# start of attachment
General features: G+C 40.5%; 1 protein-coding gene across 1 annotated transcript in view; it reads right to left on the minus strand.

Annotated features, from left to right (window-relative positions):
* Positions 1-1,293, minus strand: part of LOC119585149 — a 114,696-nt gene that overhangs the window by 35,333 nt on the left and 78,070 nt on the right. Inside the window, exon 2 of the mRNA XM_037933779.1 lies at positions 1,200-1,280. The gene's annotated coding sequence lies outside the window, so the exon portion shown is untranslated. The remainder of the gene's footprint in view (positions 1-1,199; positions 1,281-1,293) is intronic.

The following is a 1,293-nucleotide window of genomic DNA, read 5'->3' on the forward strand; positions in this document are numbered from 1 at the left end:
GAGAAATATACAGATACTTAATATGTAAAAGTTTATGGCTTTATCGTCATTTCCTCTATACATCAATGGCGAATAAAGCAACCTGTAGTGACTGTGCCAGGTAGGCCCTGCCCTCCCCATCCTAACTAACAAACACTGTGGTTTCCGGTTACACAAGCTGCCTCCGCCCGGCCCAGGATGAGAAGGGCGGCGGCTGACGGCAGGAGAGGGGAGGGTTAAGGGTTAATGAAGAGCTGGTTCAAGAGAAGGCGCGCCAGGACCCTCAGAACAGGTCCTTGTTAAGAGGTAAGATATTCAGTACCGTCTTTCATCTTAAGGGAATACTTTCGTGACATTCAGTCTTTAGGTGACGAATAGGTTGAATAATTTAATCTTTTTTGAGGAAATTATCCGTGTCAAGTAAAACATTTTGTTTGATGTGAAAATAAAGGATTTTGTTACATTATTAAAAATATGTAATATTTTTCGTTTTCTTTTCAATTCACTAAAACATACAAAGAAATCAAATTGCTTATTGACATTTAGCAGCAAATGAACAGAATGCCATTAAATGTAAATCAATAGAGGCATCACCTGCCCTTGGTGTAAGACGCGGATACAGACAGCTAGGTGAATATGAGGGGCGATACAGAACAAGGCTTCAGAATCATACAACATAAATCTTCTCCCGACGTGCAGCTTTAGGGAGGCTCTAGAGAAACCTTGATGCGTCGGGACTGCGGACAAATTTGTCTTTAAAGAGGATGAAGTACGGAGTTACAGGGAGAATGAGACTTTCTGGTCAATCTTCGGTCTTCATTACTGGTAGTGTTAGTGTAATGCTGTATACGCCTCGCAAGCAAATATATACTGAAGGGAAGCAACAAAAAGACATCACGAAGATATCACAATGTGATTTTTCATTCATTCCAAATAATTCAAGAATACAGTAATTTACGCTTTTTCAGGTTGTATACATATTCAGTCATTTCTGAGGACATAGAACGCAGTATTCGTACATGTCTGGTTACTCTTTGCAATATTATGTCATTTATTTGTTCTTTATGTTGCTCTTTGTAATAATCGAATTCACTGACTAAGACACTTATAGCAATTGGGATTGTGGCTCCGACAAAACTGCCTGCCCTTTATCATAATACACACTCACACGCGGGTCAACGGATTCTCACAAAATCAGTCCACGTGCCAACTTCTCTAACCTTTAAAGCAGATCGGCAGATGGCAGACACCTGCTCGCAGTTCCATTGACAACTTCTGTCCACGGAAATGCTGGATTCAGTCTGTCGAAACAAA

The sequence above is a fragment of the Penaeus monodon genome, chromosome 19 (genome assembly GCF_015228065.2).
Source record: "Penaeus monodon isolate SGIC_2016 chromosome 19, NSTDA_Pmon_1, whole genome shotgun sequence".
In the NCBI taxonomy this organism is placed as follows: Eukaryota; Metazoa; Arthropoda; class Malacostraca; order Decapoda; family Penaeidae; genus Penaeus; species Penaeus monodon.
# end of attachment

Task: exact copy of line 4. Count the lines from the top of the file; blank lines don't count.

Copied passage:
The following is a 1,293-nucleotide window of genomic DNA, read 5'->3' on the forward strand; positions in this document are numbered from 1 at the left end: